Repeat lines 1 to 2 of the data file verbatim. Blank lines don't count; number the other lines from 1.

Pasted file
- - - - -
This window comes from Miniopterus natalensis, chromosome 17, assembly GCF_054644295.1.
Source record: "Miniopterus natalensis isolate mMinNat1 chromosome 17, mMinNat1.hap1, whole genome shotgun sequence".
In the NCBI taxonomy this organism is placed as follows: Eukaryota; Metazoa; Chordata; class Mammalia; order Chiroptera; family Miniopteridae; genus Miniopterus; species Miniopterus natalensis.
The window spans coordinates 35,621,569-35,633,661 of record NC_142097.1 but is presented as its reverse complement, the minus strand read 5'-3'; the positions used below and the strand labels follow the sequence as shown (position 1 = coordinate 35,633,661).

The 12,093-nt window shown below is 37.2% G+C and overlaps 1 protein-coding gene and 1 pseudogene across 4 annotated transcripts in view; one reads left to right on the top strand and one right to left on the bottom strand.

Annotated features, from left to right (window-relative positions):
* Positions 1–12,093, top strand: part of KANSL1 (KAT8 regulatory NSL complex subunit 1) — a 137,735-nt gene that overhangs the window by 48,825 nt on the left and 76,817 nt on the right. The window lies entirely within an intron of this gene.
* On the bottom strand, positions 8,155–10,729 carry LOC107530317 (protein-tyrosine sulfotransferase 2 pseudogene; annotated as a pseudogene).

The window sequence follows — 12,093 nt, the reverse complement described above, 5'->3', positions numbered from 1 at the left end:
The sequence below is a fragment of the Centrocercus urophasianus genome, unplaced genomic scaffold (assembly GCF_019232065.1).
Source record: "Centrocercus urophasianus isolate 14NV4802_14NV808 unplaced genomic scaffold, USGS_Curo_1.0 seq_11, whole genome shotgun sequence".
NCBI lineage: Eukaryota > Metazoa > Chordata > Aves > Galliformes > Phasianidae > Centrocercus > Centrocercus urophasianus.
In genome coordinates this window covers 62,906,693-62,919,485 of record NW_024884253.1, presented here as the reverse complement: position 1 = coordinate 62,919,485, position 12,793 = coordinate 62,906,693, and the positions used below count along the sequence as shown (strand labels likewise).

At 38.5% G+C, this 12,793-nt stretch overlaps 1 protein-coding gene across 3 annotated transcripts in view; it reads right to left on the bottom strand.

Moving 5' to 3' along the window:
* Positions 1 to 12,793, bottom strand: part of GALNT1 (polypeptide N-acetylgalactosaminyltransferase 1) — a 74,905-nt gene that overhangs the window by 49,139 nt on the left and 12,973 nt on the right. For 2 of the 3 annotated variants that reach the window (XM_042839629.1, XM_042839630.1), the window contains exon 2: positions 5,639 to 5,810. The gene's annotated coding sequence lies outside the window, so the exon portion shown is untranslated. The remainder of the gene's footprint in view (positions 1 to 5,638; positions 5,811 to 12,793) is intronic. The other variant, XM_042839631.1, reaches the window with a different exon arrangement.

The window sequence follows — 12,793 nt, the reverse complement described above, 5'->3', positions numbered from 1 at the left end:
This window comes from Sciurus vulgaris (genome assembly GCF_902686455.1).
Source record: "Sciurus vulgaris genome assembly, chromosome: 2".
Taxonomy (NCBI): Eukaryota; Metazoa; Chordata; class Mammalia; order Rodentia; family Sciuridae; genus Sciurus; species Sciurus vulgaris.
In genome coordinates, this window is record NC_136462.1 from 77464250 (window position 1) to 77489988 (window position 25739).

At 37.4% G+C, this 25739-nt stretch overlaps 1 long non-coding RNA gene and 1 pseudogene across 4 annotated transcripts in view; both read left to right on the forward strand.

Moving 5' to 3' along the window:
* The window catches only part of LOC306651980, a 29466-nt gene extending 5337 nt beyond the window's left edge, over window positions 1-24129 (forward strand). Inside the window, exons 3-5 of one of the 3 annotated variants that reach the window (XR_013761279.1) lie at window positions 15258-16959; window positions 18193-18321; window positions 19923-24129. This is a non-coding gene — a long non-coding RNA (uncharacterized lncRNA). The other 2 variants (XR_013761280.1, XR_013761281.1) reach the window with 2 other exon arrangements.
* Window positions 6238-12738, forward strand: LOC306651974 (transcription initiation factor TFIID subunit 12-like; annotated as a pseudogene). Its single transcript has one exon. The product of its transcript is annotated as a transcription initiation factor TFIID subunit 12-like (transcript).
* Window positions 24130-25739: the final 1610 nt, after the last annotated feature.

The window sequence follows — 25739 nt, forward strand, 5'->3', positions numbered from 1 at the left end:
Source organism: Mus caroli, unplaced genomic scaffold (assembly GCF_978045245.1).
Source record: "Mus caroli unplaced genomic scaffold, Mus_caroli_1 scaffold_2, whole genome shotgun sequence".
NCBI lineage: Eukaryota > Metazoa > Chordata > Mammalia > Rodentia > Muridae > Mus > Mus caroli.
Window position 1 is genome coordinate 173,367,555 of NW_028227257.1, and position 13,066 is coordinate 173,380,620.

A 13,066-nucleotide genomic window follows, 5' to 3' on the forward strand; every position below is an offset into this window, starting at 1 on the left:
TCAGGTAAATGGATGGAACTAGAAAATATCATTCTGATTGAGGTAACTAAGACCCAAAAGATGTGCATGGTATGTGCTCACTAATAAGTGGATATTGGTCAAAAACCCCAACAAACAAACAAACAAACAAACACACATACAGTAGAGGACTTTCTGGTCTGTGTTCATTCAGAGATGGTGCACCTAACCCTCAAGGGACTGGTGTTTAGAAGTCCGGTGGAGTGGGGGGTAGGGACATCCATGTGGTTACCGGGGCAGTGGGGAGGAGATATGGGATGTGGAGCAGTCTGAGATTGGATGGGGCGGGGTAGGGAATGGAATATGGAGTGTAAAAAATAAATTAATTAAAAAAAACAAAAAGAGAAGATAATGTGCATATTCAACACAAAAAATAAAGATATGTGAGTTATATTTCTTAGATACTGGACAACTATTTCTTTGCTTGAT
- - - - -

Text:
This window comes from Miniopterus natalensis, chromosome 17, assembly GCF_054644295.1.
Source record: "Miniopterus natalensis isolate mMinNat1 chromosome 17, mMinNat1.hap1, whole genome shotgun sequence".